Structure of the Canadian government
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Elected members of the legislative branch of the party of the government in power who are not cabinet ministers or cabinet secretaries.
Cabinet Ministers and Secretaries
Elected members of the legislature who head ministers.
Checks and Balances
The theory that, in combination with separation of powers, supports the presidential system of government, stating that each of the three branches of government has equal power and ensuring that each branch does not allow the other branches to overstep its own powers.
A loose type of federalism where the strong local governments have sovereign powers over a weak central government.
The government system in countries (such as England and Canada) where the monarch relinquishes his or her power to Parliament to the extent that, theoretically, all power resides in Parliament, and the monarch is a figurehead.
A type of government where elections allow for making certain decisions by accepting the will of the majority.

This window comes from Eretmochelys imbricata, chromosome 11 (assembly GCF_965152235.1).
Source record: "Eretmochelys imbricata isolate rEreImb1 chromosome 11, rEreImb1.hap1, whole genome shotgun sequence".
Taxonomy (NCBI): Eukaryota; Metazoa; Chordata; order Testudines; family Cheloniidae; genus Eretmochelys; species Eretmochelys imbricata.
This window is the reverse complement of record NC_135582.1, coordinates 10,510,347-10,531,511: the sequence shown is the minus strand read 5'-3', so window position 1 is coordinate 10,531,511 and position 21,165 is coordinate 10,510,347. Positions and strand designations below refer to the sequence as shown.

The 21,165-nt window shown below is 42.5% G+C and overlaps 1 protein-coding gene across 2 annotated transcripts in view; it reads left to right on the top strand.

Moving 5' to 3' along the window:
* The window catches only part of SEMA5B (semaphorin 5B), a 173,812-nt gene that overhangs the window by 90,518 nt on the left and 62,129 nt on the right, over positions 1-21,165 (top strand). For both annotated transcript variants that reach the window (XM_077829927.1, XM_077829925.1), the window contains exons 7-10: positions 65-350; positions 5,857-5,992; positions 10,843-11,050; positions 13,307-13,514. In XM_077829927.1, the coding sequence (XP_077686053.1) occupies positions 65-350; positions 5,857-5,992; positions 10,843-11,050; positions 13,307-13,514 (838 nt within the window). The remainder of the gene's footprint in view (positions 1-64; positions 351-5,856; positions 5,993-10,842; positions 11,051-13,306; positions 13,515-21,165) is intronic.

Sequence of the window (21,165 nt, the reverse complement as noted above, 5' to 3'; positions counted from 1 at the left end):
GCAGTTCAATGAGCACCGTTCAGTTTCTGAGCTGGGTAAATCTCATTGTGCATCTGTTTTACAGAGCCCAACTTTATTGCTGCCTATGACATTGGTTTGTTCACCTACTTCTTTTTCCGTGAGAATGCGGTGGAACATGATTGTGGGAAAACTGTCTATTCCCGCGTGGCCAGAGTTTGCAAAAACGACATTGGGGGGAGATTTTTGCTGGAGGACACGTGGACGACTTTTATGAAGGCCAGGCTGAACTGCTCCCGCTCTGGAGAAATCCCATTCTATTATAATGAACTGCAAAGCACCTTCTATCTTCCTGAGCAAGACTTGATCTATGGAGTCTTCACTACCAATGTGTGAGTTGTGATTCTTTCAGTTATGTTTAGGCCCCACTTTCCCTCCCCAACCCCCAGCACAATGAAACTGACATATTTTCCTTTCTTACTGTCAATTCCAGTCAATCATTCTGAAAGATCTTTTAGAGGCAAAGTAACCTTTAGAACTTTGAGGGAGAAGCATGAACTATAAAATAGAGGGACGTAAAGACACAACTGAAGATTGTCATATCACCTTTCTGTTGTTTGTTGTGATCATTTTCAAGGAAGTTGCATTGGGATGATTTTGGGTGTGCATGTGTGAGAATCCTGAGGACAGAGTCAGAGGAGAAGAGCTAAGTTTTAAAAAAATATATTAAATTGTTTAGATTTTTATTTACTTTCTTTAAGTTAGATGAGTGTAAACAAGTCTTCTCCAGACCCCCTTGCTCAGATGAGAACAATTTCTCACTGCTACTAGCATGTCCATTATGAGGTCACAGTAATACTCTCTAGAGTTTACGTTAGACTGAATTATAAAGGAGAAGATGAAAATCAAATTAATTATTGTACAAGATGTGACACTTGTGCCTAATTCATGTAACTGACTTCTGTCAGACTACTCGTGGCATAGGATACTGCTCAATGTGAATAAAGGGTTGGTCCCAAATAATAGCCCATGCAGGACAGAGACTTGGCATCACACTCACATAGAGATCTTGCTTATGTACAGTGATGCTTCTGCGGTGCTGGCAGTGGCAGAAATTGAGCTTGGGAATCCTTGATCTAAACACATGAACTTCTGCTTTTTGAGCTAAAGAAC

A system where a central government allows some powers to be given to a localized government, with the ultimate power residing with the central government.
- A system that allows the electorate more control than other types of democracy and includes at least two types:
- i) the Athenian Model
- ii) the Modern Model
Where decisions are made on the basis of the one citizen, one vote mechanism, where the majority carried the day and all major decisions were put to a vote of the electorate.
Where representatives are elected, but mechanisms are in place to allow at least some control of the representatives to make them "listen" to the electorate.
A system of government where the relations between elected and appointed officials of the two levels of government in federal-provincial interactions and among the executives in interprovincial interactions are part of the power that is concentrated in that branch.
A system of government where sovereignty is divided between a central government and several regional or provincial governments.